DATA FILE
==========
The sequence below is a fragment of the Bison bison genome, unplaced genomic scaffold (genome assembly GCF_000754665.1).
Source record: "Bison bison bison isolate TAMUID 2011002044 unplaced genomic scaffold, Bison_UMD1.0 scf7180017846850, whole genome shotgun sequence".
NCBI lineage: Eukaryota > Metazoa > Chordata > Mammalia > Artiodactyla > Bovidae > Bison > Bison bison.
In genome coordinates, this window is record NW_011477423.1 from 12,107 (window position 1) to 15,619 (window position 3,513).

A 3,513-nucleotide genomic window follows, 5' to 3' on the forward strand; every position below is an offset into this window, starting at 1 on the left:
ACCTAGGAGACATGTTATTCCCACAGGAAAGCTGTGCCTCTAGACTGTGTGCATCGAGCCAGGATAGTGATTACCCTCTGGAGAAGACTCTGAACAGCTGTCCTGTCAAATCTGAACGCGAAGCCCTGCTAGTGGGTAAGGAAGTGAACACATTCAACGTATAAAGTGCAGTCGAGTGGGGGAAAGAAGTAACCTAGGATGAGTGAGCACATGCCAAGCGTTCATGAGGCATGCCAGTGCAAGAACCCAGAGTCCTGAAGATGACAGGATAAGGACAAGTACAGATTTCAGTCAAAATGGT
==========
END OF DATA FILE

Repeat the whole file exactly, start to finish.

The sequence below is a fragment of the Bison bison genome, unplaced genomic scaffold (genome assembly GCF_000754665.1).
Source record: "Bison bison bison isolate TAMUID 2011002044 unplaced genomic scaffold, Bison_UMD1.0 scf7180017846850, whole genome shotgun sequence".
NCBI lineage: Eukaryota > Metazoa > Chordata > Mammalia > Artiodactyla > Bovidae > Bison > Bison bison.
In genome coordinates, this window is record NW_011477423.1 from 12,107 (window position 1) to 15,619 (window position 3,513).

A 3,513-nucleotide genomic window follows, 5' to 3' on the forward strand; every position below is an offset into this window, starting at 1 on the left:
ACCTAGGAGACATGTTATTCCCACAGGAAAGCTGTGCCTCTAGACTGTGTGCATCGAGCCAGGATAGTGATTACCCTCTGGAGAAGACTCTGAACAGCTGTCCTGTCAAATCTGAACGCGAAGCCCTGCTAGTGGGTAAGGAAGTGAACACATTCAACGTATAAAGTGCAGTCGAGTGGGGGAAAGAAGTAACCTAGGATGAGTGAGCACATGCCAAGCGTTCATGAGGCATGCCAGTGCAAGAACCCAGAGTCCTGAAGATGACAGGATAAGGACAAGTACAGATTTCAGTCAAAATGGT